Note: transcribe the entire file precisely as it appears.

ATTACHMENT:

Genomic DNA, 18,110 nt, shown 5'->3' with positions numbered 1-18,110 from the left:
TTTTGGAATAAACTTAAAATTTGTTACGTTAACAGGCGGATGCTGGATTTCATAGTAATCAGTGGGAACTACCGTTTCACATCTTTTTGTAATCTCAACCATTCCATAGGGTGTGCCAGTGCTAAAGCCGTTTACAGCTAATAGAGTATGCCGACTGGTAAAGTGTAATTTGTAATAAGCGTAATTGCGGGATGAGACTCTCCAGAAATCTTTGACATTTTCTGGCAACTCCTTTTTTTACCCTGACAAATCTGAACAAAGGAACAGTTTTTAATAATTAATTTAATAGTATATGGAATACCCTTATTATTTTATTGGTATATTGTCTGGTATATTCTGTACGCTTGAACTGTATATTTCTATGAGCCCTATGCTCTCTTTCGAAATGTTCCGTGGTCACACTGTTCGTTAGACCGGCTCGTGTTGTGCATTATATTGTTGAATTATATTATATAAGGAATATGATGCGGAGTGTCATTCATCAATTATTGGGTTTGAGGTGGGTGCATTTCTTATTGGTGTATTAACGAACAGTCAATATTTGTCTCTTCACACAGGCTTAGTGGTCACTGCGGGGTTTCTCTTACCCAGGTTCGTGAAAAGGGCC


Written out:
Genomic DNA, 18,110 nt, shown 5'->3' with positions numbered 1-18,110 from the left:
TTTTGGAATAAACTTAAAATTTGTTACGTTAACAGGCGGATGCTGGATTTCATAGTAATCAGTGGGAACTACCGTTTCACATCTTTTTGTAATCTCAACCATTCCATAGGGTGTGCCAGTGCTAAAGCCGTTTACAGCTAATAGAGTATGCCGACTGGTAAAGTGTAATTTGTAATAAGCGTAATTGCGGGATGAGACTCTCCAGAAATCTTTGACATTTTCTGGCAACTCCTTTTTTTACCCTGACAAATCTGAACAAAGGAACAGTTTTTAATAATTAATTTAATAGTATATGGAATACCCTTATTATTTTATTGGTATATTGTCTGGTATATTCTGTACGCTTGAACTGTATATTTCTATGAGCCCTATGCTCTCTTTCGAAATGTTCCGTGGTCACACTGTTCGTTAGACCGGCTCGTGTTGTGCATTATATTGTTGAATTATATTATATAAGGAATATGATGCGGAGTGTCATTCATCAATTATTGGGTTTGAGGTGGGTGCATTTCTTATTGGTGTATTAACGAACAGTCAATATTTGTCTCTTCACACAGGCTTAGTGGTCACTGCGGGGTTTCTCTTACCCAGGTTCGTGAAAAGGGCC